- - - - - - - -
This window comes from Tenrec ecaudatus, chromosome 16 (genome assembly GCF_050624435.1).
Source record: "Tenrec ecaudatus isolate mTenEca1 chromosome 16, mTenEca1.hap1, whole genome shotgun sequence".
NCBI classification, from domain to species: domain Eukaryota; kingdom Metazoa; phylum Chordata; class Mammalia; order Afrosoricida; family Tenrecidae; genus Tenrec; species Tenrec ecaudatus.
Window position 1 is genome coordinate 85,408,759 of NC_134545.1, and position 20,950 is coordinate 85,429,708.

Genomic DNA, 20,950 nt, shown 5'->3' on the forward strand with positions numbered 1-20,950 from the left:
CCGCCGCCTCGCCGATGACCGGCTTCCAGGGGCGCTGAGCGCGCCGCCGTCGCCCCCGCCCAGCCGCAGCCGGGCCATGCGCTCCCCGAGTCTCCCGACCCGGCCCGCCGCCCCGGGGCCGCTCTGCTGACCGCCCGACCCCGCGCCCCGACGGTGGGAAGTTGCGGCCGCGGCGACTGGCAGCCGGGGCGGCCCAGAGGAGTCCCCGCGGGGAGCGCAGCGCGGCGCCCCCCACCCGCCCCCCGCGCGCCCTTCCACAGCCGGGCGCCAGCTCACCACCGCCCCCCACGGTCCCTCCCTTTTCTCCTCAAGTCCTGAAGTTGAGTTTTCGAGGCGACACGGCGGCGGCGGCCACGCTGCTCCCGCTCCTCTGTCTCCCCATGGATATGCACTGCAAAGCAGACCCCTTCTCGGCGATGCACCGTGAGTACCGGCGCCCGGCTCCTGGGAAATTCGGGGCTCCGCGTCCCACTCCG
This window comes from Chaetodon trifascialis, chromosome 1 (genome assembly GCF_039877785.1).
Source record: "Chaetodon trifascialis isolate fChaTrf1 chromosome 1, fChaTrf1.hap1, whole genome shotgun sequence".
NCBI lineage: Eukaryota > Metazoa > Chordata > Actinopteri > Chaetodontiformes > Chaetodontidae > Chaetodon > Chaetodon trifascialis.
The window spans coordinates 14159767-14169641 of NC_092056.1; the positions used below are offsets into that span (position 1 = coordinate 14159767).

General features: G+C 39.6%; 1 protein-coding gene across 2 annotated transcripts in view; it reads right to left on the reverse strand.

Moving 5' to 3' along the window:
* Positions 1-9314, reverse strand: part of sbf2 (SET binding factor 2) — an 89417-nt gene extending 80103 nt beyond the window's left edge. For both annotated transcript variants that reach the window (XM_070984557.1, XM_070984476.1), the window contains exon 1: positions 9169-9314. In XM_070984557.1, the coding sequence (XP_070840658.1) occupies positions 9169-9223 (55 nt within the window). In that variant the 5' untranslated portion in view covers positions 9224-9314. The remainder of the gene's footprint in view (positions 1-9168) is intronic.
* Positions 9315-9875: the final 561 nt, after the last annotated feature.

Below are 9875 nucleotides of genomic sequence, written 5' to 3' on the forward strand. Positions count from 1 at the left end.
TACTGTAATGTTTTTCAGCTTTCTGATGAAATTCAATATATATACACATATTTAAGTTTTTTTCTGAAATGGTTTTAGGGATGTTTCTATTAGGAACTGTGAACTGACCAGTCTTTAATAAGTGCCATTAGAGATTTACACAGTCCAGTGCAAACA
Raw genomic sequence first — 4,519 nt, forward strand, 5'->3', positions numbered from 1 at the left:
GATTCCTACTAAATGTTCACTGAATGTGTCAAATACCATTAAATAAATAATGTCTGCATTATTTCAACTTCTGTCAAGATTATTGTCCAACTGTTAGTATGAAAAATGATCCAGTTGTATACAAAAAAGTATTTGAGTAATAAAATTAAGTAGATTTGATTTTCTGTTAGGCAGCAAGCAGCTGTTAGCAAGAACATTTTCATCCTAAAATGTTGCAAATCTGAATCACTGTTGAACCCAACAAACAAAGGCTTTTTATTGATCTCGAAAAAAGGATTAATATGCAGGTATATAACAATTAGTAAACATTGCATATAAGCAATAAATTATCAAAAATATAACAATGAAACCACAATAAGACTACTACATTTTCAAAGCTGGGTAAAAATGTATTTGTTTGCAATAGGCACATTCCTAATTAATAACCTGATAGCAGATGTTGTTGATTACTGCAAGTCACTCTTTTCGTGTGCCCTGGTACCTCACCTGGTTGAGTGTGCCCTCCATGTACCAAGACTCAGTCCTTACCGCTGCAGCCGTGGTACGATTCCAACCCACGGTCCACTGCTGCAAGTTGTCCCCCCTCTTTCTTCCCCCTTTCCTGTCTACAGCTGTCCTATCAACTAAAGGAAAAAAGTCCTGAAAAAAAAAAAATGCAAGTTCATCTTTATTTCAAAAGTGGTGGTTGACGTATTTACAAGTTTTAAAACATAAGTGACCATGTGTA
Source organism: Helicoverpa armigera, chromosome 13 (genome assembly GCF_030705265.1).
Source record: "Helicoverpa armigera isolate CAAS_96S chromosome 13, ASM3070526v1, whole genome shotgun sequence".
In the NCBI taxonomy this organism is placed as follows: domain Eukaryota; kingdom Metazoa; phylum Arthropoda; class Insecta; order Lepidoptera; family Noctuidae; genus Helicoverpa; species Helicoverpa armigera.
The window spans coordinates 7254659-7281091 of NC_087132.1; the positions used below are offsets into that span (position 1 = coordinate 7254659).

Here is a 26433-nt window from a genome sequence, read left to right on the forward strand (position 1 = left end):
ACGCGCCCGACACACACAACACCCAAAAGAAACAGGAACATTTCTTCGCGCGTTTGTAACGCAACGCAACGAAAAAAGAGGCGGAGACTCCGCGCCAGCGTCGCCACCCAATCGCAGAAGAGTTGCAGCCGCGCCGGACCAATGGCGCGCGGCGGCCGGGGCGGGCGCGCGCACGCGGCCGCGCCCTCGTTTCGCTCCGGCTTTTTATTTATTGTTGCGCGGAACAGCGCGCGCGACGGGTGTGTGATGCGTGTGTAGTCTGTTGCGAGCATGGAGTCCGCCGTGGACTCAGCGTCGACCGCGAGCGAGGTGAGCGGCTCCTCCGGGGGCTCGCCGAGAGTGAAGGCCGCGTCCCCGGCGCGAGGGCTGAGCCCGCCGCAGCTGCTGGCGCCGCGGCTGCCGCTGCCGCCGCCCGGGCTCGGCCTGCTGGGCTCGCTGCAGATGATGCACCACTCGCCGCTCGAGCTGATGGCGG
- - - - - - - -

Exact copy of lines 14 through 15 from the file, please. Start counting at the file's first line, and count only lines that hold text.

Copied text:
* Positions 9315-9875: the final 561 nt, after the last annotated feature.

Below are 9875 nucleotides of genomic sequence, written 5' to 3' on the forward strand. Positions count from 1 at the left end.